Almost three-quarters of teachers use a time-consuming “deep-marking” technique, despite there being no official requirement to do so, new research reveals.
A review from the Education Endowment Foundation (EEF) finds a “striking disparity” between the huge amount of effort invested in marking books and the limited evidence showing which strategies have a positive effect on pupils’ progress – especially in the case of extensive written feedback.
The research has been published after a union adviser complained of a “cult of marking” on social media, with teachers boasting about the time they spent going through pupils’ books (see box, below right).
In too deep?
The report, shared exclusively with TES, shows that 71 per cent of teachers have used “triple-impact marking” – where teachers mark the work, children respond and teachers respond to the response. This is despite a lack of high-quality studies evaluating the impact of this strategy on student outcomes.
Further evaluation is needed to determine whether any benefits that result from triple-impact marking are “large enough to justify the time required”, the report concludes (see box, above right).
But some degree of “dialogic marking”, either verbal or written, had been shown to have some “promise”, the research finds.
Some schools remain unconvinced that Ofsted will not look for triple-impact marking – also known as deep marking – even though the inspectorate clarified in a “myth-busting” document more than a year ago that it does not require “any specific frequency, type or volume of marking and feedback”.
Dr Victoria Elliott, lead author of the report, told TES that it was hard for teachers to ignore their employer’s marking policy, but that it was important for schools to “focus on doing the best for the student rather than on accountability”.
James Bowen, a former primary school leader who is now director of NAHT Edge, the headteachers’ union’s branch for middle leaders, believes that it will take time for heads “to fully trust the inspectors on the ground”, after previous reports of schools being celebrated for deep marking.
He added: “Schools can now challenge and refer them back to the myth-busting document and say: ‘You can’t say that any more.’ But it takes a little bit of time for that confidence to come through the system [and] to have complete trust that the inspector on the ground will stick to that line.”
Hammering the point home
Anne Heavey, education policy adviser at the ATL teaching union, believes that it could take a few years to reverse the trend, as teachers have “to make sure their backs are covered” in light of performance-related pay and accountability pressures.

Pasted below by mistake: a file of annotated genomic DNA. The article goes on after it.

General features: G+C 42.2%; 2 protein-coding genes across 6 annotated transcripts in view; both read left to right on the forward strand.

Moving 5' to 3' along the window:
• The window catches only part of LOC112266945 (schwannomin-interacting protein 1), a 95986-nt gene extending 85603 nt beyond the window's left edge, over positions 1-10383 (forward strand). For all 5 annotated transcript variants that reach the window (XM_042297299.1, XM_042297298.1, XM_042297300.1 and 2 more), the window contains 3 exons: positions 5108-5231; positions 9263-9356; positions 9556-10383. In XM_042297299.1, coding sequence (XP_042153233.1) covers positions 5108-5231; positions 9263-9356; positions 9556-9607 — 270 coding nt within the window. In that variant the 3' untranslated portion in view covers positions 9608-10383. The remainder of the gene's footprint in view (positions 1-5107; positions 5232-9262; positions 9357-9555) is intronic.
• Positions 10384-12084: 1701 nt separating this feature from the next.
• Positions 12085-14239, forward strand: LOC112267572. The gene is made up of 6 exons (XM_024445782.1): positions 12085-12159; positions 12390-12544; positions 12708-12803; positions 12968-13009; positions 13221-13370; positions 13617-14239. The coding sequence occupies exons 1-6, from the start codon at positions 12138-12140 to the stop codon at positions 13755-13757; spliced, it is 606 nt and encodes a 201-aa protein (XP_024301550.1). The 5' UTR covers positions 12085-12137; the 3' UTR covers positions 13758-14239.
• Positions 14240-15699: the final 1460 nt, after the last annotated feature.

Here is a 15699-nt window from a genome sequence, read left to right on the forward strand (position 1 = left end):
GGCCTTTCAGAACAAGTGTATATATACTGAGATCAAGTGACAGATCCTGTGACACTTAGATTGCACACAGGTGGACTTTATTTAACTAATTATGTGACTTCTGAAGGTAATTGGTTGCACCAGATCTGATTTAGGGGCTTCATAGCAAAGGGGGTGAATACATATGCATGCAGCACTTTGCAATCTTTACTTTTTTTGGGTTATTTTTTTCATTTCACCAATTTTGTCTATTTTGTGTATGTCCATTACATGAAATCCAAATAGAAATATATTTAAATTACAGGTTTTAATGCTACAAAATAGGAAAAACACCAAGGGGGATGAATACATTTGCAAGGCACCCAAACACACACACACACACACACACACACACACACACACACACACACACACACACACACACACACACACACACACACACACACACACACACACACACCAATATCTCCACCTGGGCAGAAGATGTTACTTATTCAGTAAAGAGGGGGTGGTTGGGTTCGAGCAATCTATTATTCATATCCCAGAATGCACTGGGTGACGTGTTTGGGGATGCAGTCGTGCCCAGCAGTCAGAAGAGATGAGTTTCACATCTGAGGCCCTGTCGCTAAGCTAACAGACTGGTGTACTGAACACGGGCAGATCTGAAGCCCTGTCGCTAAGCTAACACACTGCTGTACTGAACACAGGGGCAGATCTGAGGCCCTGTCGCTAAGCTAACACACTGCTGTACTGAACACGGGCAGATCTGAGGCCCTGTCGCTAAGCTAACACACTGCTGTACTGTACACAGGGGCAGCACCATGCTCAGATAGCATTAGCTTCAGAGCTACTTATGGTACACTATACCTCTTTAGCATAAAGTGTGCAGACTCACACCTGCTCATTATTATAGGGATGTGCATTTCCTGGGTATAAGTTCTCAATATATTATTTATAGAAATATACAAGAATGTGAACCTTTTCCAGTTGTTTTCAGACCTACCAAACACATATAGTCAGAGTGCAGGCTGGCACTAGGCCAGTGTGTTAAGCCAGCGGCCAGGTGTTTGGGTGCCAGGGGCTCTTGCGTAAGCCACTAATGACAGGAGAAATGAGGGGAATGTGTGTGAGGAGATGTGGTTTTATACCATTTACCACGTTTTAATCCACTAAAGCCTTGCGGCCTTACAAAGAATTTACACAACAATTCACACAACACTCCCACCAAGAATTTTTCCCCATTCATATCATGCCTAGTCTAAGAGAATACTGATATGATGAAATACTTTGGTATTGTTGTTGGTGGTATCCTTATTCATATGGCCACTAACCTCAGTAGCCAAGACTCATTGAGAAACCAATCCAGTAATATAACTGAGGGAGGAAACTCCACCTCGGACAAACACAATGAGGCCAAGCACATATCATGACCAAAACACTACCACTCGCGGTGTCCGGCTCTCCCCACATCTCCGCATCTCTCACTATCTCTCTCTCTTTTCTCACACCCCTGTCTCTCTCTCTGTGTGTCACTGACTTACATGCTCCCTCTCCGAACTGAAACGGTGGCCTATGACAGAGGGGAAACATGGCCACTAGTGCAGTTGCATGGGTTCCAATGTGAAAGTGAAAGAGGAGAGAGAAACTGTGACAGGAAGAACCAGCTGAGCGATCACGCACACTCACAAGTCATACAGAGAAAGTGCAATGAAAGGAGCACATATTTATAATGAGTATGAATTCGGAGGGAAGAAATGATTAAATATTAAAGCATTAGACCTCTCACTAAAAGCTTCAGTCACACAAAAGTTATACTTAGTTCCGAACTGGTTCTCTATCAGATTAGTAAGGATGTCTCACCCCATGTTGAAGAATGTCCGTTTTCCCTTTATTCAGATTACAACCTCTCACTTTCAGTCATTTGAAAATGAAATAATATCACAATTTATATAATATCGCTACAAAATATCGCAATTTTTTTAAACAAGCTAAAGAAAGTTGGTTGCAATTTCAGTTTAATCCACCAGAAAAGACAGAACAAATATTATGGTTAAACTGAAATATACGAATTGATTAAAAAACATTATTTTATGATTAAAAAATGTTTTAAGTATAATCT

“There are some teachers who really feel it is part of being a good teacher,” she said. “But it should be like a hammer – you should only use it for some jobs.”
The EEF report recommends that “schools should mark less in terms of the number of pieces of work marked, but mark better”.
But David Didau, a member of the government’s independent workload review group into marking, believes that there is not enough evidence to make any valid suggestions for how to mark work.
Mr Didau, an education consultant and blogger, said: “I think it is a mistake to say ‘Maybe you should do this’ because people will read that as the best thing to do. It’s like a medieval doctor insisting on blood leeching, because we just don’t know enough and we could be doing harm.”
Last month, the government accepted the workload review group’s report, which said that “false assumptions” about deep marking needed to be challenged – for example, that it provides a more thorough means of giving feedback, demonstrates a stronger professional ethic and improves pupil outcomes.
A Department for Education spokesperson said: “It is clear that teachers should not be expected to use deep or triple marking. And teachers should be trusted to focus on what is best for their pupils and circumstances.”
‘It’s a myth that you have to be a slave to your marking’
Anne Heavey, education policy adviser at the ATL teaching union, has highlighted an alarming “cult of marking” on social media, where teachers boast about the quantity of marking they do.
At a fringe meeting at her union’s recent annual conference, Ms Heavey said that staff were posting photos of their marking piles on Facebook with captions such as “60 books, four hours, nailed it”.
Newer teachers in particular often tried to score “brownie points” and there was a “sense of one-upmanship”, she told TES. “A lot of marking doesn’t necessarily make you a good teacher and we need to make sure we’re not perpetuating that myth that you have to be a slave to your marking.
“Covering a child’s work in all these pens, highlighters and underlining is an act of creative vandalism that could knock the confidence of these children.”